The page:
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Daisy   /dˈeɪzi/   Listen
Daisy

noun
(pl. daisies)
1.
Any of numerous composite plants having flower heads with well-developed ray flowers usually arranged in a single whorl.



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"Daisy" Quotes from Famous Books



... the double betrothal Effie and Miss Viner were to appear that evening at dinner; and Darrow, on leaving his room, met the little girl springing down the stairs, her white ruffles and coral-coloured bows making her look like a daisy with her yellow hair for its centre. Sophy Viner was behind her pupil, and as she came into the light Darrow noticed a change in her appearance and wondered vaguely why she looked suddenly younger, ...
— The Reef • Edith Wharton

... give life and feeling to the plant, as Shelley to the 'Sensitive Plant;' as Shakspeare, when he speaks to us through the sweet voices of Ophelia and Perdita; as Wordsworth, in his poems to the Daisy, Daffodil, and Celandine; as Burns in his Mountain Daisy. As a proof of the power of the Imagination, through its Truth, and Love, to invest the lowest of God's creatures with interest, we offer the reader one of these simple ...
— The Continental Monthly, Vol. IV. October, 1863, No. IV. - Devoted to Literature and National Policy. • Various

... his cheeks, His hair is red, and gray his breeks; His tooth is like the daisy fair, His only ...
— Library Of The World's Best Literature, Ancient And Modern, Vol 6 • Various

... When bright snow-flake-petaled daisy, Whose heart of yellow gold, Is richer vein of pure delight Than miner-kings may hold, Sends out her invitation warm, To search in her domain For berries like a bleeding heart, I ...
— Our Profession and Other Poems • Jared Barhite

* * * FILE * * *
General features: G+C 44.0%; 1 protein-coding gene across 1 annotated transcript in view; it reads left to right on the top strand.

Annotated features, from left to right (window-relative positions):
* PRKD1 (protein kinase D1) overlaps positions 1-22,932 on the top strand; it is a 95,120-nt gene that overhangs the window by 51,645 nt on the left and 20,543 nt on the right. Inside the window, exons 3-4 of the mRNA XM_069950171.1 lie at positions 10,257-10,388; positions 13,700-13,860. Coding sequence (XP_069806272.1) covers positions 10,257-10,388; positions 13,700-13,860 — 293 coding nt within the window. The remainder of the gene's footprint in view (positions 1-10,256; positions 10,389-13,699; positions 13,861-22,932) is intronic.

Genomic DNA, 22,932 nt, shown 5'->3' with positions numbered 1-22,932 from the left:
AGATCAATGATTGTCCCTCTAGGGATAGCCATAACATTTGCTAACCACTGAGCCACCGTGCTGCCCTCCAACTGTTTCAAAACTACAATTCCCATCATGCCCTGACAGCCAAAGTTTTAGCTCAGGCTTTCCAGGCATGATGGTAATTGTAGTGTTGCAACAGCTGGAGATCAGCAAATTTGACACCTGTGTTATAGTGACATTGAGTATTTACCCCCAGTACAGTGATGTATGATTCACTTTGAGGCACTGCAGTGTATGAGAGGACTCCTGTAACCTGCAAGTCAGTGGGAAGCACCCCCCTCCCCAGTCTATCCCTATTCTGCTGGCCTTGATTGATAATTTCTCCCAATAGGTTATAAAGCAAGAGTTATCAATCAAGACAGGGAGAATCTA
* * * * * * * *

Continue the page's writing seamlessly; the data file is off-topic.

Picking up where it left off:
... not concern you, sir," she replied, blushing like a crimson rose; "you do not belong to the people here, and you must not call me anything but Lizzie, do you hear? I think the notions which city folks entertain about beauty are different from those of peasants like us. We consider the daisy and the Alpine rose beautiful; though they are but small flowers, yet they suit us. However, the city folks laugh at our taste, and step recklessly on our flowers. They consider only the proud white lilies and the large gorgeous roses beautiful flowers. I ...
— Andreas Hofer • Lousia Muhlbach

... if you knew her as I do. I'd trust my money, and my life, and everything with her. D'ye see that waggon of mats and baskets? That's her department; started on her own 'ook. My word, she's a daisy." ...
— Looking Seaward Again • Walter Runciman

... daisy wept in the moonlight pale, And bowed her beautiful head, And a little white moth came dancing by— 'Why ...
— The Heiress of Wyvern Court • Emilie Searchfield

... as the damp and exposure. Still many wild shrubs of great interest and beauty flourished, and some European ones succeeded with skill and management; as geraniums, Salvia, Petunia, nasturtium, chrysanthemum, Kennedya rubicunda, Maurandya, and Fuchsia. The daisy seed sent from England as double, came up very poor and single. Dahlias do not thrive, nor double balsams. Now they have erected small but airy green-houses, and ...
— Himalayan Journals (Complete) • J. D. Hooker

... exquisite order, exquisite peace. Lightfooted maids came and went noiselessly, to brush up a fallen daisy petal, or straighten a rug. Not the faintest streak of dust ever lay across the shining surface of the piano, not the tiniest cloud ever filmed the clear depths of the mirrors. A slim Chinese houseboy, in plum- color and pale blue, with his ...
— Saturday's Child • Kathleen Norris

... Daisy Blaire. "If I can't sleep in another cottage I shall telegraph mamma to come and take me home this very night or day, ...
— Jane Allen: Junior • Edith Bancroft